March 25, 2005
John C wrote:

> Ah, I'm afraid it was me who posted that code. The problem is that each time you create a Callback instance, the static method_ field gets replaced, making it unsuitable for reuse.
> 
> I haven't tries this yet, but it might work if each instance of Control had a unique ID which is assigned in registerClass() and associated with the window handle when it's created with GWL_ID.
> 
>       this(Method method, int id) {
>           methods_[id] ~= method;
>       }
> 
>       static extern (Windows) R callback(T1 arg1, T2 arg2, T3 arg3, T4 arg4) {
>           return methods_[GetWindowLong(cast(Handle)arg1, GWL_ID)](arg1, arg2, arg3, arg4);
>       }
> 
>       static Method[int] methods_;
> 
> John. 
> 
> 

Hmmm... good catch.  I never thought of that problem!  The solution above, though a little busier, might just work.  It really would be nice if there were a more straightforward solution.  I think this problem is fairly common to bump into.

Thanks for the ideas.

- JJR
March 25, 2005
"John Reimer" <brk_6502@yahoo.com> wrote in message news:d20lmo$2akm$1@digitaldaemon.com...
> John C wrote:
>
>> Ah, I'm afraid it was me who posted that code. The problem is that each time you create a Callback instance, the static method_ field gets replaced, making it unsuitable for reuse.
>>
>> I haven't tries this yet, but it might work if each instance of Control had a unique ID which is assigned in registerClass() and associated with the window handle when it's created with GWL_ID.
>>
>>       this(Method method, int id) {
>>           methods_[id] ~= method;

Of course, the above line should read:

    methods_[id] = method;

>>       }
>>
>>       static extern (Windows) R callback(T1 arg1, T2 arg2, T3 arg3, T4
>> arg4) {
>>           return methods_[GetWindowLong(cast(Handle)arg1, GWL_ID)](arg1,
>> arg2, arg3, arg4);
>>       }
>>
>>       static Method[int] methods_;
>>
>> John.
>
> Hmmm... good catch.  I never thought of that problem!  The solution above, though a little busier, might just work.  It really would be nice if there were a more straightforward solution.  I think this problem is fairly common to bump into.
>
> Thanks for the ideas.
>
> - JJR

Note that some callbacks provide an extra parameter you can use to pass a pointer to your class instance, but WNDPROC doesn't.

I think a built-in unified delegate/function is the answer. But until we get that in D, I hope someone smarter than me can work out an interim solution. Callbacks are such an integral part of Windows programming and it's a shame object-oriented languages generally don't provide a way to deal with them in an OO way. In C++ I could use thunks (at least in VC++), but I've not been able to translate them to D.

C# does a lot of work behind the scenes to allow delegates to be used where C-style function pointers are expected. Delphi has a similar closure concept. Anyone know how Java copes with callbacks?


March 25, 2005
John C wrote:
> "John Reimer" <brk_6502@yahoo.com> wrote in message news:d20lmo$2akm$1@digitaldaemon.com...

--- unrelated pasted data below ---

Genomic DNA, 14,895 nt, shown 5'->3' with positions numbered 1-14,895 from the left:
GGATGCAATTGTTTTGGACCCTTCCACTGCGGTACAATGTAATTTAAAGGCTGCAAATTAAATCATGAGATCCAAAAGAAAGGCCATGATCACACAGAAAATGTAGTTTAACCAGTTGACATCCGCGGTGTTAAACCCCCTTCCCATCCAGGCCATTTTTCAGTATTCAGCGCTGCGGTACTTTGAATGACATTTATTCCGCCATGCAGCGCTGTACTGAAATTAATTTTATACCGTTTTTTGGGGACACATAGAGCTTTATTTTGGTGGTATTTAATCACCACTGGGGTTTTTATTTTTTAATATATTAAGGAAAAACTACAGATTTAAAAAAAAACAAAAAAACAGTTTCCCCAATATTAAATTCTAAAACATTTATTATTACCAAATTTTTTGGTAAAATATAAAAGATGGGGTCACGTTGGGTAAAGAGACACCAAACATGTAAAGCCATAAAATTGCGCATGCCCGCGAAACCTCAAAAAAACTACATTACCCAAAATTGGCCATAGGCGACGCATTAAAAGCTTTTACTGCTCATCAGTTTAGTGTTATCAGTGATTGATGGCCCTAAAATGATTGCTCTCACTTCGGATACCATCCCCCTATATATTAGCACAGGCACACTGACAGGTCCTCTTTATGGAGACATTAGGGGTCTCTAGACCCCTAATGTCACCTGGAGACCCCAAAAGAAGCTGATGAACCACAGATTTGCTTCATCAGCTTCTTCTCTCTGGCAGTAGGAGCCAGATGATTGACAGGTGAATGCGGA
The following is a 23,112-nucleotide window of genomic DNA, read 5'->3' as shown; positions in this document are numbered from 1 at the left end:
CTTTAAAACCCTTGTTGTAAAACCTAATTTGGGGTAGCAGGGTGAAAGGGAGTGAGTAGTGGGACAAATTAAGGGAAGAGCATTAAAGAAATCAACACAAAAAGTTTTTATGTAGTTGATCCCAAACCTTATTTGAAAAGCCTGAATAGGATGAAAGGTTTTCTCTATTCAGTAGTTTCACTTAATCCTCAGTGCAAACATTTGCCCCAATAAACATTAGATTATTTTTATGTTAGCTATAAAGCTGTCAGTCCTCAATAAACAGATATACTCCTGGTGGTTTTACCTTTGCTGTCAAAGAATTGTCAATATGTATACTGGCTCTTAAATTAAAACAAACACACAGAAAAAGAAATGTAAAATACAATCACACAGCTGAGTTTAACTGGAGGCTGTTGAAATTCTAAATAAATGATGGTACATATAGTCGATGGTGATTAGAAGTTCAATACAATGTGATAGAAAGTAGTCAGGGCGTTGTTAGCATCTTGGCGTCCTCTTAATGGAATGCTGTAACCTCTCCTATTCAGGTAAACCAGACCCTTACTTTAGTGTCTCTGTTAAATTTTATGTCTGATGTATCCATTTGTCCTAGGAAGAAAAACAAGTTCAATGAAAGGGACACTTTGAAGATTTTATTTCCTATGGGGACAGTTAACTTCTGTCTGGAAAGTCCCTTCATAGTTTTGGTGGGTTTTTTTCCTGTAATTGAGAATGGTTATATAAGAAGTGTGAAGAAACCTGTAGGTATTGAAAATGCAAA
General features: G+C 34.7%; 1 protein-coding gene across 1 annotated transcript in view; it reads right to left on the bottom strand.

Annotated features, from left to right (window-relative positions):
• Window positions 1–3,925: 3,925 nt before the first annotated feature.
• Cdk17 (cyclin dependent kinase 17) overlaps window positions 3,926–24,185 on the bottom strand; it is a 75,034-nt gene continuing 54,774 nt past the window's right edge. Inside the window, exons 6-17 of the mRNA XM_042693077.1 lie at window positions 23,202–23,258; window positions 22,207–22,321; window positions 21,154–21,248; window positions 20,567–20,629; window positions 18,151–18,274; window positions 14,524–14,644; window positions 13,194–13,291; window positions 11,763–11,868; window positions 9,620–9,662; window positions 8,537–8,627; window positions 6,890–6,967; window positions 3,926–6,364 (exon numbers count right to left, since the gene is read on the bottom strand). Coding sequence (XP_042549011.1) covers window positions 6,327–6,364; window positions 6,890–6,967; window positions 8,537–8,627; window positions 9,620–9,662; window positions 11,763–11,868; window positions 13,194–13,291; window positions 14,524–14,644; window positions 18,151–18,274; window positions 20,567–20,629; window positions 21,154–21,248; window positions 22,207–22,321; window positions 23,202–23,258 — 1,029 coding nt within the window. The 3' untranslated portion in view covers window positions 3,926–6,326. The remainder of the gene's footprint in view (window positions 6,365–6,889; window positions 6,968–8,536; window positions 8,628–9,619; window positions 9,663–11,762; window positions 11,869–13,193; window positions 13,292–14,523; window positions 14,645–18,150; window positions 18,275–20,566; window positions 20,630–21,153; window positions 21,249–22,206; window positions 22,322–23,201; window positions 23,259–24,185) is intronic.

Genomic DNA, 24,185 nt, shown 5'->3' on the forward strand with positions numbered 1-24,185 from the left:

> concept. Anyone know how Java copes with callbacks? 
> 

Assuming you mean callbacks into the system API, such as Win32, it doesn't. All of that is hidden from you by the standard Java APIs. The only cases where you may encounter C-style callbacks is when using native code via JNI, but in that case you are using C or C++ anyway.
March 25, 2005
"John Reimer" <brk_6502@yahoo.com> wrote :d20ceg$2067$1@digitaldaemon.com...
> Shawn Liu wrote:
>> import std.c.windows.windows;
>> class Test{
>> HANDLE hInstance;
>> int windowProc (HANDLE hwnd, uint msg, WPARAM wParam, LPARAM lParam)
>> {return
>> 0;}
>> void init(){
>> WNDCLASS wc;
>> wc.hInstance = hInstance;
>> wc.lpfnWndProc = &windowProc; // error !
>> // ... more
>> }
>> }
>>

I post this because I am reading the DWT and SWT source codes. SWT group implements this via a Callback class, but mostly depends on the JNI motheds in native dll file. I didn't read the c code yet.

DWT has a way to map the delegates and extern(Windows). Delegates are stored in global arrays. This is not oo way. And I wonder if every instance of a window registers one or more callbacks, the global array may exhaust.




March 25, 2005
Shawn Liu wrote:
> "John Reimer" <brk_6502@yahoo.com> wrote :d20ceg$2067$1@digitaldaemon.com...
> 
>>Shawn Liu wrote:
>>
>>>import std.c.windows.windows;
>>>class Test{
>>>HANDLE hInstance;
>>>int windowProc (HANDLE hwnd, uint msg, WPARAM wParam, LPARAM lParam) {return
>>>0;}
>>>void init(){
>>>WNDCLASS wc;
>>>wc.hInstance = hInstance;
>>>wc.lpfnWndProc = &windowProc; // error !
>>>// ... more
>>>}
>>>}
>>>
> 
> 
> I post this because I am reading the DWT and SWT source codes. SWT group implements this via a Callback class, but mostly depends on the JNI motheds in native dll file. I didn't read the c code yet.
> 
> DWT has a way to map the delegates and extern(Windows). Delegates are stored in global arrays. This is not oo way. And I wonder if every instance of a window registers one or more callbacks, the global array may exhaust.
> 
> 
> 
> 

Yes, DWT uses a technique of mapping delegates to function pointers  by using arrays of each and a mapping function to route the calls.  It works but is laborious and a real eyesore (especially working with differing argument numbers).  It's appropriate for the project.  I just wish there were a simpler way to do this.

-JJR
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